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Castle of Matrera – A Controversial Restoration

4 November, 2018 1 min reading

Castle of Matrera – A Controversial Restoration

Castle of Matrera is a medieval castle at Villamartín, Cádiz in Spain dating back to 9th century. It was declared a national monument and an example of Heritage of Cultural Interest. The castle got a controversial restoration in 2015.

In 2010, only a few walls of the castle remained standing, and the ruins were further damaged by rain in 2013. The structural problems were detected however there were a scarce work of repairing and, in 2013, a large part of the tower collapsed.

Led by the architect Carlos Quevado, a restoration project was launched in 2010 and completed in 2015. Parts of the tower were rebuilt with lime plaster similar to samples found on the site, with large, plain blocks defining the original shape of the castle. Quevado didn’t only want to protect the ruin, as it’s described by him, he wanted to “recover the volume, texture, and tonality that the tower would originally have had”, and differentiate new additions from the original structure.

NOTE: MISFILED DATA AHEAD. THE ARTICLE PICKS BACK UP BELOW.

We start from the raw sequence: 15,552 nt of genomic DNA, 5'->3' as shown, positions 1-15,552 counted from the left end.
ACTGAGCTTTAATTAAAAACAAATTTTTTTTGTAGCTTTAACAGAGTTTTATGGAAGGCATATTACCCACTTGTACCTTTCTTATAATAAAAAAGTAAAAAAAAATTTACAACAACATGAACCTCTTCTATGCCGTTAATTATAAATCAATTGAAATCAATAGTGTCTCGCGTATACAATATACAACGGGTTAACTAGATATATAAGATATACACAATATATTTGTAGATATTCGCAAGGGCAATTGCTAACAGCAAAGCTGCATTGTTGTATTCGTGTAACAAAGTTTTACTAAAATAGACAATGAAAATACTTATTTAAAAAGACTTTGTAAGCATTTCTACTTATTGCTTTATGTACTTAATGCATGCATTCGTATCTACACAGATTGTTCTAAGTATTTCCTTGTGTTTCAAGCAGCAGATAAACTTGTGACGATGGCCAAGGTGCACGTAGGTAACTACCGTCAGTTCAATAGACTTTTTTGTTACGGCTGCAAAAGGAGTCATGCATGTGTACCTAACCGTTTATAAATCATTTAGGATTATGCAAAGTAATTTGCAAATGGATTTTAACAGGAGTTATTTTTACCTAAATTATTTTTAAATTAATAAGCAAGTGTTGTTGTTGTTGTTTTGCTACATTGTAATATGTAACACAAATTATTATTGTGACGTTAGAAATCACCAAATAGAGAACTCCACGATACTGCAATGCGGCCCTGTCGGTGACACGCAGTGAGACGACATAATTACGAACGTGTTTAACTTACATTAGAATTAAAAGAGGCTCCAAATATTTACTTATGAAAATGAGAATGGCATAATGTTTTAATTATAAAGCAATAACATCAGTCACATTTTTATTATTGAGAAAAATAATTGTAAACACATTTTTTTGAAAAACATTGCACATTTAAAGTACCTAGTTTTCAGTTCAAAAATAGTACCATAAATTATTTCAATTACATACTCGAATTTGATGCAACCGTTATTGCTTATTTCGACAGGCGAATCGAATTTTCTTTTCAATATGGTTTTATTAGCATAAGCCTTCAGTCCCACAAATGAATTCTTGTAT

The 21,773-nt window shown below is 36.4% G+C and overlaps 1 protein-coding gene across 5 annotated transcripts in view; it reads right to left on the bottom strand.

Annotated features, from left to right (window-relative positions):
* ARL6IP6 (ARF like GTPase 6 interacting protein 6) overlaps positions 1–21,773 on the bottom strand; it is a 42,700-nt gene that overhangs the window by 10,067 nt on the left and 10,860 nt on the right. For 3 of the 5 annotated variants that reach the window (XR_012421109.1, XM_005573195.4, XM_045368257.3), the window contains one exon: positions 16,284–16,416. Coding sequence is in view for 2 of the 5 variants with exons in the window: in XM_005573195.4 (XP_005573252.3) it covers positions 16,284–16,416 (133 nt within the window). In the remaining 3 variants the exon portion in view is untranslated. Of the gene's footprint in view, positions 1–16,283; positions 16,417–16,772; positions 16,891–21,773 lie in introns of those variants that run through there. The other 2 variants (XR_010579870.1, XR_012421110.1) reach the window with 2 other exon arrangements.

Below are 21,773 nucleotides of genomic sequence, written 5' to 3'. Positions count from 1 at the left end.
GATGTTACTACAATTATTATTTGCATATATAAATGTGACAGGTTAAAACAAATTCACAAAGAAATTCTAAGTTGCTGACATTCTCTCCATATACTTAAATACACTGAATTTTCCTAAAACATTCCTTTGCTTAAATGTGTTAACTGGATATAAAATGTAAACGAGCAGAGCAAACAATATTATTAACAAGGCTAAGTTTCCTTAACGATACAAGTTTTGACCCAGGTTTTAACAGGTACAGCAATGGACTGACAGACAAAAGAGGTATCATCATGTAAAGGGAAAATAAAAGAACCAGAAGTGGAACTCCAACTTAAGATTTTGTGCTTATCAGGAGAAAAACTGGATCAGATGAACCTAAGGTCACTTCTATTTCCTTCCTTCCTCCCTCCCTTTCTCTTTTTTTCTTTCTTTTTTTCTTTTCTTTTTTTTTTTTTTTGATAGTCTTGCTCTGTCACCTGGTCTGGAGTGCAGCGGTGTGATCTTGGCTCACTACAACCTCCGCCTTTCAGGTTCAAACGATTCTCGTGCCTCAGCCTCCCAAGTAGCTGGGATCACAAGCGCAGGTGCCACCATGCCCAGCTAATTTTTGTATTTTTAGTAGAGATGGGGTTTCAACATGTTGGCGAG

The subsequent work of preservation in 2016 with the authorization of the Junta de Andalucía was very controversial. It was praised by the architectural community, and was nominated for the 2016 Architizer A+ Award, in the Architecture Preservation category, winning the public choice vote. The Guardian launched a article with “Ridiculed restoration of Spanish castle wins architecture prize” as headline.